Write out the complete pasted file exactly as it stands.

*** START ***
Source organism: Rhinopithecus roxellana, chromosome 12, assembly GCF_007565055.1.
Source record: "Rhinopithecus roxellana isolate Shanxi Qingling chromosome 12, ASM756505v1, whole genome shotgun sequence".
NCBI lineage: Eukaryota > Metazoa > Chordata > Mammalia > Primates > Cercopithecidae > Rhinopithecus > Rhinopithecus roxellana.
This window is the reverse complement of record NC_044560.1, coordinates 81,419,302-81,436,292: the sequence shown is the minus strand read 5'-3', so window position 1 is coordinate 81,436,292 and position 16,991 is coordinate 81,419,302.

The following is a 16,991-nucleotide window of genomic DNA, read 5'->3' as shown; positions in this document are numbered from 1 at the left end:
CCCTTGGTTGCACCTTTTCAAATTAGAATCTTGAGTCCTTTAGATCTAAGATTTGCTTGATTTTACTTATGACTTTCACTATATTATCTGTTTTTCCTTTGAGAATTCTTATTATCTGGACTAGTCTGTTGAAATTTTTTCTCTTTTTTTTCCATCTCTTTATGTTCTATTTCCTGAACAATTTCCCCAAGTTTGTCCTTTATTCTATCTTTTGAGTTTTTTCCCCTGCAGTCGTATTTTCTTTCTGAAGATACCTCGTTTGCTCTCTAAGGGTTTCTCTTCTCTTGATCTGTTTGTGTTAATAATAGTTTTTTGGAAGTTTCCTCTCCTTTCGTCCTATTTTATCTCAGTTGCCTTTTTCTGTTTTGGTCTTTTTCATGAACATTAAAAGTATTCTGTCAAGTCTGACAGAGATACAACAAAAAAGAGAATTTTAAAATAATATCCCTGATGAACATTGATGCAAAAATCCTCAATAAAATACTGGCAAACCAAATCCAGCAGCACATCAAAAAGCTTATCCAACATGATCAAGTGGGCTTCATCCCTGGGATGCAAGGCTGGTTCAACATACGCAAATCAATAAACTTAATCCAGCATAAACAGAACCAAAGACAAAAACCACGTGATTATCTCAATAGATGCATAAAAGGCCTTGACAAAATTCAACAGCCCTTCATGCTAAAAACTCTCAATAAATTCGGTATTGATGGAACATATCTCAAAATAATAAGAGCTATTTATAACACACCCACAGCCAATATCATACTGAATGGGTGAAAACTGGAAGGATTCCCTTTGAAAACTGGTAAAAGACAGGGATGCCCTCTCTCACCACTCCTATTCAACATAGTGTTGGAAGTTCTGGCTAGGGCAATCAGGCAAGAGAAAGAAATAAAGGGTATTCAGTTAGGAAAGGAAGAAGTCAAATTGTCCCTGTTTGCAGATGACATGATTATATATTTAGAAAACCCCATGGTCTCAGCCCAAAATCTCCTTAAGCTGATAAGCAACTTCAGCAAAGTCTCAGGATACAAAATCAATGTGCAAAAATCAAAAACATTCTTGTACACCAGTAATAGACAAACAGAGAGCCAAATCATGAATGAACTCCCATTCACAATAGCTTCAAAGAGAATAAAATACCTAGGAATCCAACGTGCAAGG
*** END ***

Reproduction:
Source organism: Rhinopithecus roxellana, chromosome 12, assembly GCF_007565055.1.
Source record: "Rhinopithecus roxellana isolate Shanxi Qingling chromosome 12, ASM756505v1, whole genome shotgun sequence".
NCBI lineage: Eukaryota > Metazoa > Chordata > Mammalia > Primates > Cercopithecidae > Rhinopithecus > Rhinopithecus roxellana.
This window is the reverse complement of record NC_044560.1, coordinates 81,419,302-81,436,292: the sequence shown is the minus strand read 5'-3', so window position 1 is coordinate 81,436,292 and position 16,991 is coordinate 81,419,302.

The following is a 16,991-nucleotide window of genomic DNA, read 5'->3' as shown; positions in this document are numbered from 1 at the left end:
CCCTTGGTTGCACCTTTTCAAATTAGAATCTTGAGTCCTTTAGATCTAAGATTTGCTTGATTTTACTTATGACTTTCACTATATTATCTGTTTTTCCTTTGAGAATTCTTATTATCTGGACTAGTCTGTTGAAATTTTTTCTCTTTTTTTTCCATCTCTTTATGTTCTATTTCCTGAACAATTTCCCCAAGTTTGTCCTTTATTCTATCTTTTGAGTTTTTTCCCCTGCAGTCGTATTTTCTTTCTGAAGATACCTCGTTTGCTCTCTAAGGGTTTCTCTTCTCTTGATCTGTTTGTGTTAATAATAGTTTTTTGGAAGTTTCCTCTCCTTTCGTCCTATTTTATCTCAGTTGCCTTTTTCTGTTTTGGTCTTTTTCATGAACATTAAAAGTATTCTGTCAAGTCTGACAGAGATACAACAAAAAAGAGAATTTTAAAATAATATCCCTGATGAACATTGATGCAAAAATCCTCAATAAAATACTGGCAAACCAAATCCAGCAGCACATCAAAAAGCTTATCCAACATGATCAAGTGGGCTTCATCCCTGGGATGCAAGGCTGGTTCAACATACGCAAATCAATAAACTTAATCCAGCATAAACAGAACCAAAGACAAAAACCACGTGATTATCTCAATAGATGCATAAAAGGCCTTGACAAAATTCAACAGCCCTTCATGCTAAAAACTCTCAATAAATTCGGTATTGATGGAACATATCTCAAAATAATAAGAGCTATTTATAACACACCCACAGCCAATATCATACTGAATGGGTGAAAACTGGAAGGATTCCCTTTGAAAACTGGTAAAAGACAGGGATGCCCTCTCTCACCACTCCTATTCAACATAGTGTTGGAAGTTCTGGCTAGGGCAATCAGGCAAGAGAAAGAAATAAAGGGTATTCAGTTAGGAAAGGAAGAAGTCAAATTGTCCCTGTTTGCAGATGACATGATTATATATTTAGAAAACCCCATGGTCTCAGCCCAAAATCTCCTTAAGCTGATAAGCAACTTCAGCAAAGTCTCAGGATACAAAATCAATGTGCAAAAATCAAAAACATTCTTGTACACCAGTAATAGACAAACAGAGAGCCAAATCATGAATGAACTCCCATTCACAATAGCTTCAAAGAGAATAAAATACCTAGGAATCCAACGTGCAAGG